A fine line exists between drug abuse and drug addiction. Your teen is abusing drugs if she is using an illegal drug or if she is using a legal substance in the wrong way. Just because a teenager is abusing drugs doesn’t mean she is going to become an addict. However, drug abuse can lead to drug addiction, so it is something you should take seriously.
From Abuse to Addiction
Typically, the first time your teen uses a drug, he likes it and receives pleasurable feelings. If your teen continues to use drugs, the brain stops producing its own pleasure, its dopamine, and the result is that your teen feels down or depressed until he uses the drug again. Your teen eventually needs more and more drugs to produce the same high feelings he got when he first started using the drug. Your teen is actually changing his brain and acts compulsively to get the drug. There is no certain way to tell how many times it takes a teen to abuse a drug before the abuse turns to addiction.
Look for signs of drug abuse by your teen’s appearance, such as weight changes, unusual pupil size, deterioration in grooming or unusual smells on your teen or on her clothes. Other signs to look for are secretiveness, falling grades, a loss of interest in sports or activities, getting into trouble at school or in the community, loss of old friends combined with a sudden change to new friends, fights at home with family members and money missing from your wallet.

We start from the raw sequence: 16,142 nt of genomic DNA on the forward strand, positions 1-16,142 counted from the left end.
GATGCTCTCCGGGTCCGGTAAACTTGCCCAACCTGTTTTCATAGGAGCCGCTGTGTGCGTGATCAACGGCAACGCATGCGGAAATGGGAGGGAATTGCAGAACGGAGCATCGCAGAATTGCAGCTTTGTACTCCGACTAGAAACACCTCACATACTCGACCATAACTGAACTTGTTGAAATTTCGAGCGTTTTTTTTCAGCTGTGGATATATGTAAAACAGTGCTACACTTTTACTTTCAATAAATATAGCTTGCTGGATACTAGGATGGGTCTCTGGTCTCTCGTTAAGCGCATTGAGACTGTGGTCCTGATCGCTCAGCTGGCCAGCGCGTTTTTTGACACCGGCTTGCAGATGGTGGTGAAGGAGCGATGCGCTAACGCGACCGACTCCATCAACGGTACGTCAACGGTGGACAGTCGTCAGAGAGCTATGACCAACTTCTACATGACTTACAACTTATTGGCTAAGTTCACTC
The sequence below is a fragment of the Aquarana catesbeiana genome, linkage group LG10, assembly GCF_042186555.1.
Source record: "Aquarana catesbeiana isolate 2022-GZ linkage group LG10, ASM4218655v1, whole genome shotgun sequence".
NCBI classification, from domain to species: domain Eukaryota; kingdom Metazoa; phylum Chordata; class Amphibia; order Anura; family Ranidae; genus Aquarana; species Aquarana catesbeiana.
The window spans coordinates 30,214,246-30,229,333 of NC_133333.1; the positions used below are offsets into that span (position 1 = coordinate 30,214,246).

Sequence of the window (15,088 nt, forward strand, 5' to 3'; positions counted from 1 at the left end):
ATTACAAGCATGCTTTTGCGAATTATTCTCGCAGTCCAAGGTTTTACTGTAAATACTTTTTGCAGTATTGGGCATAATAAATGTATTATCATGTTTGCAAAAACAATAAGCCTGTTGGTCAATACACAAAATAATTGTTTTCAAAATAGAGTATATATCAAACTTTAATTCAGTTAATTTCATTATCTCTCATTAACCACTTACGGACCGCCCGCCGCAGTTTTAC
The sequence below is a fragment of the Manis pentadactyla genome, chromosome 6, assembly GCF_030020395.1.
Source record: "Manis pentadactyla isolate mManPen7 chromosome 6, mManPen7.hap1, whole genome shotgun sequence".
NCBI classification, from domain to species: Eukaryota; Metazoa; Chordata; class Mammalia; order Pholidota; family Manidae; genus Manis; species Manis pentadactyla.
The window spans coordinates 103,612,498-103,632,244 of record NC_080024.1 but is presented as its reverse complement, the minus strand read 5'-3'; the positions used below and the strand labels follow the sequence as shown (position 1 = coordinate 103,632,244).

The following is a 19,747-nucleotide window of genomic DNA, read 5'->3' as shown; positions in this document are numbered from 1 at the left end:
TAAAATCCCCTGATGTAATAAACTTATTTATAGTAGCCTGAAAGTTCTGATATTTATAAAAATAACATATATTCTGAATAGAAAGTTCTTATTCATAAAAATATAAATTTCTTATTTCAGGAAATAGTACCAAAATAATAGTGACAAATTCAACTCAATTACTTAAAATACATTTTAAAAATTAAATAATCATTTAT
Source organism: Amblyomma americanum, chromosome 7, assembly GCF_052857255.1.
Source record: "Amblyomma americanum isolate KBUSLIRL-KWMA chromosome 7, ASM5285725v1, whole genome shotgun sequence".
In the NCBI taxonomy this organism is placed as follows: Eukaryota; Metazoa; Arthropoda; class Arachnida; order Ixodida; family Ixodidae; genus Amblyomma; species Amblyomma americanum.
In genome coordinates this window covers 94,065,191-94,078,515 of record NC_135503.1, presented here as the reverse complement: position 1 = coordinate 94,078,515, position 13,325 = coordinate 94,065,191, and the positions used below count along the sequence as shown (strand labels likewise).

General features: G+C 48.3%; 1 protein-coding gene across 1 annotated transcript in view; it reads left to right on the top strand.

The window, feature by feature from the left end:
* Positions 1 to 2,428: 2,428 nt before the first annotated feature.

Stop your teen from abusing drugs before something serious happens. Your teen can put himself or others at risk by driving under the influence. Teens who abuse drugs are more likely to have unsafe sex and to have drug problems later in life. Drug abuse can also lead to health problems, such as liver or heart failure in the case of Ecstasy, heart and neurological damage, aggression and psychotic behavior from methamphetamine, brain or nerve damage from inhalants and depression, seizures and cardiac or respiratory distress from prescription or over-the-counter medication abuse.
Drug abuse usually masks an underlying problem your teen faces. Maybe your teen has stress at home or at school. Maybe he needs extra energy to keep up with his activities and his grades. Maybe he needs to calm down because he feels anxious much of the time. Various drugs can numb depression, help deal with stress, give energy, confidence or help with sleep. Drugs, however, are only short-term fixes. Help your teen by treating the underlying causes of his drug abuse.
You don’t have to wait until your teen is addicted to drugs before getting help. You can help her stop abusing drugs, too. The earlier you catch the behavior, the better. Once abuse turns to addiction, it is more difficult to treat. Start by telling your teen that you know she is using drugs. Don’t be judgmental; just listen. Next, set down rules and consequences for further drug abuse. Get help from a counselor at school, a drug counselor, a therapist, your child’s coach, a religious leader, a teacher, a family friend or your family doctor.